But this was Jane’s life; she had a son and needed to provide for him... and herself. She did so by working from home, making matchboxes. It was incredibly hard work, especially for a mother trying to raise an infant on her own. Raw materials had to be purchased and a solid thirteen hour working day would yield between 9d and one shilling (at a rate of 2d per gross). Out of this, Jane would need to buy the material for the next batch of boxes as well as pay for rent and food. Things we take for granted today, like clothes for example, must have been almost impossible to afford....
I keep a coin in my wallet; a half crown issued in the year John was born. In decimal terms the half crown was worth 12½p, but to earn this single coin, Jane would have had to work for three weeks. I sometimes wonder if she ever even held a half crown….
The coin serves as a daily reminder of Jane and the amazing sacrifices she made to give her son a chance in life. John took his chance; he moved to Darlington (via Leeds) where he worked as a railway blacksmith. He named his eldest son Eric, whose only child David is my father. All my direct ancestors on both sides of my family have played a part in shaping the person I am and, to an extent, the life I have; but if ever I feel like I’m taking life for granted, I can hold this coin and think about Jane—my great great grandmother… and an inspiration.
Preparations for two of my biggest Time to Change challenges are now well underway, so I thought I’d let you know what’s been happening… and what is hopefully going to happen.
On 23rd June, the challenge is to visit a football ground in Northern Ireland, Scotland, England and Wales… in one day. The timetable is starting to take shape, and the day will start in Belfast, very early on the morning as I will have to go to The Oval, home of Glentoran FC before catching the ferry (now booked!) over to Cairnryan (latest time to embark is 6:30am).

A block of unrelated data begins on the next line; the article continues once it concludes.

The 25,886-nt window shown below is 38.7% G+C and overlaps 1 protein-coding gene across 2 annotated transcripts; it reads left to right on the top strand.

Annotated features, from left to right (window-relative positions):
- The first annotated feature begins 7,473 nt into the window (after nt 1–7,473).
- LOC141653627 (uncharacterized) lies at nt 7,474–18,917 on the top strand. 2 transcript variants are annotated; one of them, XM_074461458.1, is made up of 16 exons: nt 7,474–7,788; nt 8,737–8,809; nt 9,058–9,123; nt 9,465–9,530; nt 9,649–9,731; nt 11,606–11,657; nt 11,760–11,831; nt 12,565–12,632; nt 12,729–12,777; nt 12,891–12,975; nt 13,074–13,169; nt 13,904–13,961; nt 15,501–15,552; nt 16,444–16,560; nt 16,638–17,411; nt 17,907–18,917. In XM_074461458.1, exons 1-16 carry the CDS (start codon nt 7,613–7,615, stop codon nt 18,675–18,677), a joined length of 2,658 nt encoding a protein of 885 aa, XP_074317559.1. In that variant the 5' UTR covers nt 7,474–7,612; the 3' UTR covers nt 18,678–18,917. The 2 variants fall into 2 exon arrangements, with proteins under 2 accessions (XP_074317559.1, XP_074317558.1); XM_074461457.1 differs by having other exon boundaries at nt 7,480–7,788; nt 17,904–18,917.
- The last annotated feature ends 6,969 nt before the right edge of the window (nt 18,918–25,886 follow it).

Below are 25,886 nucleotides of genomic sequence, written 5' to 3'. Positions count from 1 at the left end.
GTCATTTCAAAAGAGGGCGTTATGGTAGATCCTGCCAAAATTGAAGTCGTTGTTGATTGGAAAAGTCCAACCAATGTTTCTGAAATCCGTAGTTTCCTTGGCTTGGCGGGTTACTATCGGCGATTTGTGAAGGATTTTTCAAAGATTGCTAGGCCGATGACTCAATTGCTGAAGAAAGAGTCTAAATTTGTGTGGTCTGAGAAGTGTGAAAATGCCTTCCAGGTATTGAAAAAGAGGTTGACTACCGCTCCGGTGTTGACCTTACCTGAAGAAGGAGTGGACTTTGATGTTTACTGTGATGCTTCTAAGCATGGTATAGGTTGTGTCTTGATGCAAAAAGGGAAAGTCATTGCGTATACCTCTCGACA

The crossing takes over two hours, but from Cairnryan, it’s only a few minutes to Stranraer FC’s Stair Park. The next leg of the journey is over four hours, but I’m hoping it will just be a case of pointing the car south and enjoying a leisurely trundle down to the DW Stadium in Wigan where, with a bit of luck, I might be able to catch up with Steve McCormack, the Scotland rugby league coach, who also works for Wigan Warriors who share the stadium with the football club.
The last leg of the journey (from the challenge point of view) is down to Wrexham. No chance of getting inside the Racecourse Ground sadly, as work will be underway for the following evening’s Olly Murs concert—although I’m hopeful that my arrival will be greeted by a crowd of screaming fans....
As opposed to some burly security guard.
The absolute final leg is actually the trek back home from North Wales. The total distance is something in the region of 620 miles. Elaine has agreed to come along and navigate (meaning the distance will now be in excess of 700 miles), but the “rules” are that I must do all the driving.
I’m hoping that one or two local radio stations might be interested enough to want to talk to me either before or on the day—I’ll certainly be doing everything possible to maintain the profile of the cause throughout the trip. The prospect is quite daunting, but exciting at the same time.
Before then however (on 8th May), there is the small matter of recording a song….
This was always going to be one of the harder tasks to arrange, but things are starting to come together thanks to Lee Tuck from The Garage Studios in South Shields.
I first met Lee about six years ago, when he was playing bass for The Karma Heart, an excellent band who I saw play live on a number of occasions. I contacted him pretty much out of the blue to ask if he happened to know anyone involved with a recording studio who might just be willing to help—quality research on my part.
Lee and I are due to meet towards the end of the month to chat things through; my first question will be whether the technology is good enough to do something with my voice!
What I can tell you is that the song in question is “Set the Fire to the Third Bar” by Snow Patrol. If you know the song, you’ll have realised it’s a male-female duet… the song choice was actually the idea of a young lady who is both a colleague at work and my future singing partner. If anyone from work is reading this, I wonder if they can work out who it is?!
Sadly, the crystal clear note-perfect treble voice I possessed as a twelve year-old is nothing more than a dim and distant memory, but I will practice hard, and try my absolute best to do a good job on the day. As with the “road trip”, the prospect is exciting, but I’m more nervous about the recording because at least I know I’m a decent driver!
For Lee to get involved is a huge deal; and I’m extremely grateful. I really believe that this challenge will make a real difference in helping me to continue raising mental health awareness, but probably less likely to result in a world tour!
Richard... Jack of some trades... you can guess the rest